Thanks again, I really appreciate any help/advice anyone is able to give including anything not asked in my questions.

Joe  :)

 5 
 on: Yesterday at 04:40 pm 
Started by dallin_packard - Last post by dallin_packard
I will be mostly if not completely ready for the exam right when law school starts, so I would just need to take the test during a random day, or during a weekend.

 6 
 on: Yesterday at 03:44 pm 
Started by dallin_packard - Last post by Tobmapsatonmi
Caveat - yes, but not at the risk of lower 1L grades, which are significantly more important than grades in 2L/3L.

So don't split your attention first year, unless you're sure you can handle it.  While as an EE-JD the current indications are that you'd be in demand in any event, being near the top of your 1L class opens opportunities for your consideration that you won't get if you aren't at the top of your class.

 7 
 on: Yesterday at 02:36 pm 
Started by dallin_packard - Last post by MYK
Would it put me in a significantly better position for internships if I have already passed the patent bar?
Yes.

 8 
 on: Yesterday at 02:27 pm 
Started by dallin_packard - Last post by dallin_packard
I am an EE student and will graduate mid August and will rush to law school weeks after. My question is: Is it worth it for me to take the patent bar at the beginning of my 1L year? I will be ready to take it as soon as I graduate with my EE, but my diploma won't be in for a month or so, so I wouldn't be able to take it until law school has begun. Would it put me in a significantly better position for internships if I have already passed the patent bar?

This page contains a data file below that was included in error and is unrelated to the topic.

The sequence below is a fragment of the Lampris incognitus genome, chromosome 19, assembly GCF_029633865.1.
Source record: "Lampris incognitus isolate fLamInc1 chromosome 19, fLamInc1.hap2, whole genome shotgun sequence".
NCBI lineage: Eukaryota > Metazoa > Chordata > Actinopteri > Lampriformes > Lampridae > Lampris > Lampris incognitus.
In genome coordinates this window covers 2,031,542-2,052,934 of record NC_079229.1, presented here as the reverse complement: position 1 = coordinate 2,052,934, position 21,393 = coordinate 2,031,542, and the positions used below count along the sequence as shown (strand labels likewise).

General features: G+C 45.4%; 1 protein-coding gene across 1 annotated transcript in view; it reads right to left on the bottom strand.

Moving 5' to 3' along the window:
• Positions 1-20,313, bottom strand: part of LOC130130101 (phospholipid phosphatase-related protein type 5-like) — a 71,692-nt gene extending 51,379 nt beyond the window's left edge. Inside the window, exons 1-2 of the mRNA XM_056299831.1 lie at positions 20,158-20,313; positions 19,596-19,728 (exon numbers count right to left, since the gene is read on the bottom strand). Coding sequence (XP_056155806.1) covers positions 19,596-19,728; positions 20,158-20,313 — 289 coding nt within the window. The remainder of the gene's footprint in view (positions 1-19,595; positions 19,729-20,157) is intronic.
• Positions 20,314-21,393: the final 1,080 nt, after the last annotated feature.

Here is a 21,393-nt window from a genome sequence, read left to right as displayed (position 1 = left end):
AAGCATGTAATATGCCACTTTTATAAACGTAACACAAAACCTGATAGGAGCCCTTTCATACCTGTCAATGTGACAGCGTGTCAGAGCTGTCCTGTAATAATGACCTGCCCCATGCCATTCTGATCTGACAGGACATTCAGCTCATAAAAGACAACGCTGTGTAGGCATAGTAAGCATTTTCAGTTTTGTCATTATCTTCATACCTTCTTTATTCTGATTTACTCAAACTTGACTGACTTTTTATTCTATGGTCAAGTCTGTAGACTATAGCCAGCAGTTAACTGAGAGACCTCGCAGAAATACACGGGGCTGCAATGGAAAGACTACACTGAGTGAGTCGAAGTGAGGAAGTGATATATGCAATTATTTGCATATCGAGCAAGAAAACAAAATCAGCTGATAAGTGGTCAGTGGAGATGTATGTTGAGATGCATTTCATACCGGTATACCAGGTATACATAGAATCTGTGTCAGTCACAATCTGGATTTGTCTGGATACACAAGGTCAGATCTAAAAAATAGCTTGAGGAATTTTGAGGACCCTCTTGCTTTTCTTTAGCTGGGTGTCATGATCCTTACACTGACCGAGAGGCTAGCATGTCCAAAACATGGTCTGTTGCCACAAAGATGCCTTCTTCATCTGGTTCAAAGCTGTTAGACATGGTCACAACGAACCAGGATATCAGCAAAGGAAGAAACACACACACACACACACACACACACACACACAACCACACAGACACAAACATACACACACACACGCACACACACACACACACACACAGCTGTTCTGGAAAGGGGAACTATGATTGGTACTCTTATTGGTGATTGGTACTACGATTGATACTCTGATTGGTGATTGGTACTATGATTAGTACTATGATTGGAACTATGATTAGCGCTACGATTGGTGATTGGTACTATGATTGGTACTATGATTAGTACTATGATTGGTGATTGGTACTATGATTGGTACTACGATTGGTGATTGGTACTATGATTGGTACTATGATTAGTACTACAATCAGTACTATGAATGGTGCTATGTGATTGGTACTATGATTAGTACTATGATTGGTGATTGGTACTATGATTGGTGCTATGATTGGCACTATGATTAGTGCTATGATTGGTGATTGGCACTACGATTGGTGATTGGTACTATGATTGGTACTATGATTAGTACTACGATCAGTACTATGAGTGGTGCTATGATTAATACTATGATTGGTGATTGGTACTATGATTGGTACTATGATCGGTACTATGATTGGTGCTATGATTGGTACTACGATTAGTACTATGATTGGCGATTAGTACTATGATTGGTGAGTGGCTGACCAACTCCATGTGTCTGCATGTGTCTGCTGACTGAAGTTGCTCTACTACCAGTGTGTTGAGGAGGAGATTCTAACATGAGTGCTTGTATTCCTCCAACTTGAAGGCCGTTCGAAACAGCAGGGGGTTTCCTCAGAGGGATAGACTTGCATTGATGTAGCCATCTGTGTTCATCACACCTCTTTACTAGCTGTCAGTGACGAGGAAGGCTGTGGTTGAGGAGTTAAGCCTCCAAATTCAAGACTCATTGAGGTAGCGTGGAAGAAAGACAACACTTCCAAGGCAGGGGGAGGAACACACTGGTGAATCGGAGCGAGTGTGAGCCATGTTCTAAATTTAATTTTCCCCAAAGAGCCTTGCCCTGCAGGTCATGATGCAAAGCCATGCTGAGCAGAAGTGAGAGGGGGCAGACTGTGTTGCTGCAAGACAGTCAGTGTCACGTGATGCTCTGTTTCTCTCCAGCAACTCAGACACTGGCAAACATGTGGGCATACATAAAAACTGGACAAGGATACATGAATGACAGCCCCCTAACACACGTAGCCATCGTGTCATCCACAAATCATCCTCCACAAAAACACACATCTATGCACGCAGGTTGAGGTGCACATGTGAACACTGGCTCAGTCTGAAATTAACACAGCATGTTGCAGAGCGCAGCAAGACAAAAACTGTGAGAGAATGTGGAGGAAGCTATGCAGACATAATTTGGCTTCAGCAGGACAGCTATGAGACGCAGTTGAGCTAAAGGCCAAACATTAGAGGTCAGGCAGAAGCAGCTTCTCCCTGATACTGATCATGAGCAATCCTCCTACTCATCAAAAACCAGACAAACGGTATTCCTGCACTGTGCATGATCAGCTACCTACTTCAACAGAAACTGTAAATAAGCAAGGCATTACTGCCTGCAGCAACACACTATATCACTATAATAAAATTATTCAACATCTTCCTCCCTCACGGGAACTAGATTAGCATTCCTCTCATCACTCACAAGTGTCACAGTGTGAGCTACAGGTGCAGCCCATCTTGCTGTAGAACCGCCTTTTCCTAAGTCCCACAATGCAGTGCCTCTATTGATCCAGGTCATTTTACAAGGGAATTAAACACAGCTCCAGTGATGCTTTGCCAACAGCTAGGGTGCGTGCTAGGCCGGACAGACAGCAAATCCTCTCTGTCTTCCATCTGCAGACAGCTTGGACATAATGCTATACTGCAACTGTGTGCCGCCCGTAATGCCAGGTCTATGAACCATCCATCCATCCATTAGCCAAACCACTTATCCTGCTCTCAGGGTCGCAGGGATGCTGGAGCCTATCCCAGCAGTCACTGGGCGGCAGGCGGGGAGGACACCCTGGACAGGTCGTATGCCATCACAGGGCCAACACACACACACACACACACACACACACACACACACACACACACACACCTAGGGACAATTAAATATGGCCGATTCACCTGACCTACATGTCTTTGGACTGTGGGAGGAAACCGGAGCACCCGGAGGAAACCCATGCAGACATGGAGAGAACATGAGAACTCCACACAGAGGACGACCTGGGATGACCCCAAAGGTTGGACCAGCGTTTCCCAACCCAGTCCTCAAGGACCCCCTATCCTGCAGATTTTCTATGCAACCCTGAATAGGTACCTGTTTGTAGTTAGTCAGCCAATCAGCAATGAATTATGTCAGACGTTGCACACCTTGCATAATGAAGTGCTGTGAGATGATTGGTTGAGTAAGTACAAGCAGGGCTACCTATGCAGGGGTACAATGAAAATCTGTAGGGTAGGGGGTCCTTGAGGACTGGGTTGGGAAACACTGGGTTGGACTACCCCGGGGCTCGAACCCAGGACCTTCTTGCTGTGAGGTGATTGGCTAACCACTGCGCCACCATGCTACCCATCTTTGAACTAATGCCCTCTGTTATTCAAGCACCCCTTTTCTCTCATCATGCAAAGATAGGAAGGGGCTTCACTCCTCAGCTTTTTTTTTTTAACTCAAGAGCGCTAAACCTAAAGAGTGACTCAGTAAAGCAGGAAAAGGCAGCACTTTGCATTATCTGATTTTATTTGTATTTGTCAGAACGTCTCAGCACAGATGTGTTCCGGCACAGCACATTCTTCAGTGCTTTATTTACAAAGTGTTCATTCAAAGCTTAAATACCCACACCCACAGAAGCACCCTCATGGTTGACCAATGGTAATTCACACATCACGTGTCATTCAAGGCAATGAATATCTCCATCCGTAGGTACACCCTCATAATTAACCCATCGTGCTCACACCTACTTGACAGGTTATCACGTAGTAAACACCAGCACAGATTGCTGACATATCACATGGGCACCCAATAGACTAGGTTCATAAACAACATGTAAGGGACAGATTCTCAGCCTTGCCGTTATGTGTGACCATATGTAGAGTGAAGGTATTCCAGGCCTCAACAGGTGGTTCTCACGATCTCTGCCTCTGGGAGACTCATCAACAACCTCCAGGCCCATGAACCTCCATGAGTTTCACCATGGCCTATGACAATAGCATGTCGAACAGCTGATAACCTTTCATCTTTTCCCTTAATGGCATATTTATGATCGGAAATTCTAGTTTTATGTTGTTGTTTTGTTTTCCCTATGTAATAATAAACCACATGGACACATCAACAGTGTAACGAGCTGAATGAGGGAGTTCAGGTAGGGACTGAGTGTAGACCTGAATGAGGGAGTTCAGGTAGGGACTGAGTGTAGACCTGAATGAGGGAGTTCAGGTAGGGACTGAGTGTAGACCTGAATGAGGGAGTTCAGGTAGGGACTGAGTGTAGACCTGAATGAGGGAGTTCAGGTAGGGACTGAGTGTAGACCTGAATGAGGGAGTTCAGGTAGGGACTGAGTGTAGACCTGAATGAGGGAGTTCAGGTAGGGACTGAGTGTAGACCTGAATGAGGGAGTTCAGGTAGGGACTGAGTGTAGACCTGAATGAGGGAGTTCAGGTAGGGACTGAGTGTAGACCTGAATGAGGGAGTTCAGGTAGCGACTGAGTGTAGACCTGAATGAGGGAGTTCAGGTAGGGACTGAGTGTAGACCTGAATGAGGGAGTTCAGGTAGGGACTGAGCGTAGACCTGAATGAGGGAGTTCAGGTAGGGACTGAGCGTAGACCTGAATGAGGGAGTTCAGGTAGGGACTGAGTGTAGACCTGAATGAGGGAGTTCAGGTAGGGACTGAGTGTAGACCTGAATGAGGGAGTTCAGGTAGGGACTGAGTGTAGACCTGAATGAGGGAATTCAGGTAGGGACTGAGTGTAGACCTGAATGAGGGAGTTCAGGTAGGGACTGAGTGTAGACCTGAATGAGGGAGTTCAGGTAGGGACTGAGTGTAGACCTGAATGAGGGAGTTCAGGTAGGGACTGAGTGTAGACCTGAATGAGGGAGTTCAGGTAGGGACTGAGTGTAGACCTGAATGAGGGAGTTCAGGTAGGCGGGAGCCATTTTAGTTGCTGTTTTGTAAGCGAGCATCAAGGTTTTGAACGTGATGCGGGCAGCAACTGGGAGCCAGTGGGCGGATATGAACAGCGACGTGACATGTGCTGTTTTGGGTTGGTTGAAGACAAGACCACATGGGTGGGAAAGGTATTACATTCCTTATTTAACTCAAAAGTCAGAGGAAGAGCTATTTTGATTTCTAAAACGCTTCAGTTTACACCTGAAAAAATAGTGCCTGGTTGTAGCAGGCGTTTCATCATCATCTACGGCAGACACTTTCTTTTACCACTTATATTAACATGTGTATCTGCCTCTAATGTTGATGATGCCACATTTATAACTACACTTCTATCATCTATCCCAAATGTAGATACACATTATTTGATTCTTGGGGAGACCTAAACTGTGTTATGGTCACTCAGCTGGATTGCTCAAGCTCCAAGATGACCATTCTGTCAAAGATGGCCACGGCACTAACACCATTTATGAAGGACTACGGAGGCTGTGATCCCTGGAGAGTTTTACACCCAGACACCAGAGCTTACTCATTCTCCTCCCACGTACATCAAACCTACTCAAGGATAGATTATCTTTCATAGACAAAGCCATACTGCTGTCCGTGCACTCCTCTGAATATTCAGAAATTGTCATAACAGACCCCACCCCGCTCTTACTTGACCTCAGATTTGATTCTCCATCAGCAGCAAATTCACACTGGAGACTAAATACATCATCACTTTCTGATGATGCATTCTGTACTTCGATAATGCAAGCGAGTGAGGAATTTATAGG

9 
 on: Yesterday at 01:06 pm 
Started by dab2d - Last post by Peacefulness
Check the Filing Receipt that you filed for the application.  If the information is correct on the filing receipt, you're fine.  If it is incorrect, you can follow the instructions of correcting it which is on the Filing Receipt.  Alternatively you can simply file another ADS on the case and have it be entered.

 10 
 on: Yesterday at 12:08 pm 
Started by JkBnjmin - Last post by MYK
A patent is considered valid and enforceable unless proven otherwise, so yes, he can try to enforce it against you.  You would have to invalidate the patent, either in court or in one of the administrative proceedings such as ex parte reexam, inter partes review, post grant review. . . .  If you want to do it on the cheap, you can consider building up a listing of prior art and then counter-threatening your competitor with that listing after he threatens to sue you.  It is arguably safer but more expensive to file an EPR/IPR/PGR with the USPTO so that you can have your say instead of relying on your competitor's common sense.

The description on the forum, if it can be properly dated, could be considered prior art.  You would be better off doing a patent search and finding patents and application publications dated before the filing date.

Yes, known stuff and sometimes even complete garbage slips through the system sometimes.  The various patent offices around the world can't possibly sort through every single forum posting ever just to invalidate someone's application.

Nota bene, if he files a lawsuit before you've filed for administrative review, courts often are NOT willing to delay the lawsuit while waiting for the administrative review process to complete.  You're more likely to get a stay with IPR than with EPR.